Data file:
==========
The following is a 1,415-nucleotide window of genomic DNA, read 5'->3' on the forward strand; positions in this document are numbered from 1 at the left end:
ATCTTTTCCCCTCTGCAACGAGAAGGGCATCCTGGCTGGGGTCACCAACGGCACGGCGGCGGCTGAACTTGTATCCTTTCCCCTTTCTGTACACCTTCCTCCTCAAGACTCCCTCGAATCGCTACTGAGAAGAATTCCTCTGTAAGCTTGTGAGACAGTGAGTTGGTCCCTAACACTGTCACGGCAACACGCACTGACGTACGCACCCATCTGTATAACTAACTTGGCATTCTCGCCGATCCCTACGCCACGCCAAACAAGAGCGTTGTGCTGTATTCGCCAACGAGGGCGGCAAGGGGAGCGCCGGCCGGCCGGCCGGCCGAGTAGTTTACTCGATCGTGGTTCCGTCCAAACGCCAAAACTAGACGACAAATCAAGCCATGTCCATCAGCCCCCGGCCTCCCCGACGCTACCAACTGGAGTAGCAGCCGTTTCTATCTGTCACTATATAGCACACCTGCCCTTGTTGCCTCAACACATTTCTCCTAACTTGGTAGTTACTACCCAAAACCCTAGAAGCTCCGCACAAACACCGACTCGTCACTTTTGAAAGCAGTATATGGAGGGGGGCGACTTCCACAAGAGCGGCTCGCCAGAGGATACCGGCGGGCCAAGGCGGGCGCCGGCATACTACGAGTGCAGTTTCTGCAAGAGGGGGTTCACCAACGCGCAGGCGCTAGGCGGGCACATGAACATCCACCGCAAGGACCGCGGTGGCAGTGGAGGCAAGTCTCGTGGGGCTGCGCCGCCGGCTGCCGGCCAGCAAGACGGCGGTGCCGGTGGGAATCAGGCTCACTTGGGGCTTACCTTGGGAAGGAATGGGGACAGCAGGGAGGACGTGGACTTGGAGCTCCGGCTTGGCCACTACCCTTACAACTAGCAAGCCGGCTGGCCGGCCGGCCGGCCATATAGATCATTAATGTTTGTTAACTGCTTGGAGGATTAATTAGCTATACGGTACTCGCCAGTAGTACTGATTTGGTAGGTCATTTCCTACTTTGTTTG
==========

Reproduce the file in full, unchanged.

The following is a 1,415-nucleotide window of genomic DNA, read 5'->3' on the forward strand; positions in this document are numbered from 1 at the left end:
ATCTTTTCCCCTCTGCAACGAGAAGGGCATCCTGGCTGGGGTCACCAACGGCACGGCGGCGGCTGAACTTGTATCCTTTCCCCTTTCTGTACACCTTCCTCCTCAAGACTCCCTCGAATCGCTACTGAGAAGAATTCCTCTGTAAGCTTGTGAGACAGTGAGTTGGTCCCTAACACTGTCACGGCAACACGCACTGACGTACGCACCCATCTGTATAACTAACTTGGCATTCTCGCCGATCCCTACGCCACGCCAAACAAGAGCGTTGTGCTGTATTCGCCAACGAGGGCGGCAAGGGGAGCGCCGGCCGGCCGGCCGGCCGAGTAGTTTACTCGATCGTGGTTCCGTCCAAACGCCAAAACTAGACGACAAATCAAGCCATGTCCATCAGCCCCCGGCCTCCCCGACGCTACCAACTGGAGTAGCAGCCGTTTCTATCTGTCACTATATAGCACACCTGCCCTTGTTGCCTCAACACATTTCTCCTAACTTGGTAGTTACTACCCAAAACCCTAGAAGCTCCGCACAAACACCGACTCGTCACTTTTGAAAGCAGTATATGGAGGGGGGCGACTTCCACAAGAGCGGCTCGCCAGAGGATACCGGCGGGCCAAGGCGGGCGCCGGCATACTACGAGTGCAGTTTCTGCAAGAGGGGGTTCACCAACGCGCAGGCGCTAGGCGGGCACATGAACATCCACCGCAAGGACCGCGGTGGCAGTGGAGGCAAGTCTCGTGGGGCTGCGCCGCCGGCTGCCGGCCAGCAAGACGGCGGTGCCGGTGGGAATCAGGCTCACTTGGGGCTTACCTTGGGAAGGAATGGGGACAGCAGGGAGGACGTGGACTTGGAGCTCCGGCTTGGCCACTACCCTTACAACTAGCAAGCCGGCTGGCCGGCCGGCCGGCCATATAGATCATTAATGTTTGTTAACTGCTTGGAGGATTAATTAGCTATACGGTACTCGCCAGTAGTACTGATTTGGTAGGTCATTTCCTACTTTGTTTG